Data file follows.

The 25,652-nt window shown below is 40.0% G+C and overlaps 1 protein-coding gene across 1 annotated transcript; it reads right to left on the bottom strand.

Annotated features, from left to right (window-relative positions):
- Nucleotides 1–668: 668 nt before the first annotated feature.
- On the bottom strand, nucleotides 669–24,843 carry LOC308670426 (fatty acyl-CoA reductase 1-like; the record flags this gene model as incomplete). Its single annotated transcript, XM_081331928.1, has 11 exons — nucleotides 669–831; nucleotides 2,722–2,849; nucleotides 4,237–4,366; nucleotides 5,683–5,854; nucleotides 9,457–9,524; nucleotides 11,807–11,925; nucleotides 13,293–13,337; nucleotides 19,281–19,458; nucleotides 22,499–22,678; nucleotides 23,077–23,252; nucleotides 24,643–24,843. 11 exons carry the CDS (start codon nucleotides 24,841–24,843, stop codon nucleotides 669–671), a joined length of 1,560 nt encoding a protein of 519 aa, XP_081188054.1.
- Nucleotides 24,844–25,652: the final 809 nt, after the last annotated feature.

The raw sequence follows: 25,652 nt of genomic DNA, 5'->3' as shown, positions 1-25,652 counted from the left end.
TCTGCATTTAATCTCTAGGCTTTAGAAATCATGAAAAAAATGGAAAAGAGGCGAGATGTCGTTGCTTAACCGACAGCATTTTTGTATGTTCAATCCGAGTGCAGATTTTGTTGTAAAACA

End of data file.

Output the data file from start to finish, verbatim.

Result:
The 25,652-nt window shown below is 40.0% G+C and overlaps 1 protein-coding gene across 1 annotated transcript; it reads right to left on the bottom strand.

Annotated features, from left to right (window-relative positions):
- Nucleotides 1–668: 668 nt before the first annotated feature.
- On the bottom strand, nucleotides 669–24,843 carry LOC308670426 (fatty acyl-CoA reductase 1-like; the record flags this gene model as incomplete). Its single annotated transcript, XM_081331928.1, has 11 exons — nucleotides 669–831; nucleotides 2,722–2,849; nucleotides 4,237–4,366; nucleotides 5,683–5,854; nucleotides 9,457–9,524; nucleotides 11,807–11,925; nucleotides 13,293–13,337; nucleotides 19,281–19,458; nucleotides 22,499–22,678; nucleotides 23,077–23,252; nucleotides 24,643–24,843. 11 exons carry the CDS (start codon nucleotides 24,841–24,843, stop codon nucleotides 669–671), a joined length of 1,560 nt encoding a protein of 519 aa, XP_081188054.1.
- Nucleotides 24,844–25,652: the final 809 nt, after the last annotated feature.

The raw sequence follows: 25,652 nt of genomic DNA, 5'->3' as shown, positions 1-25,652 counted from the left end.
TCTGCATTTAATCTCTAGGCTTTAGAAATCATGAAAAAAATGGAAAAGAGGCGAGATGTCGTTGCTTAACCGACAGCATTTTTGTATGTTCAATCCGAGTGCAGATTTTGTTGTAAAACA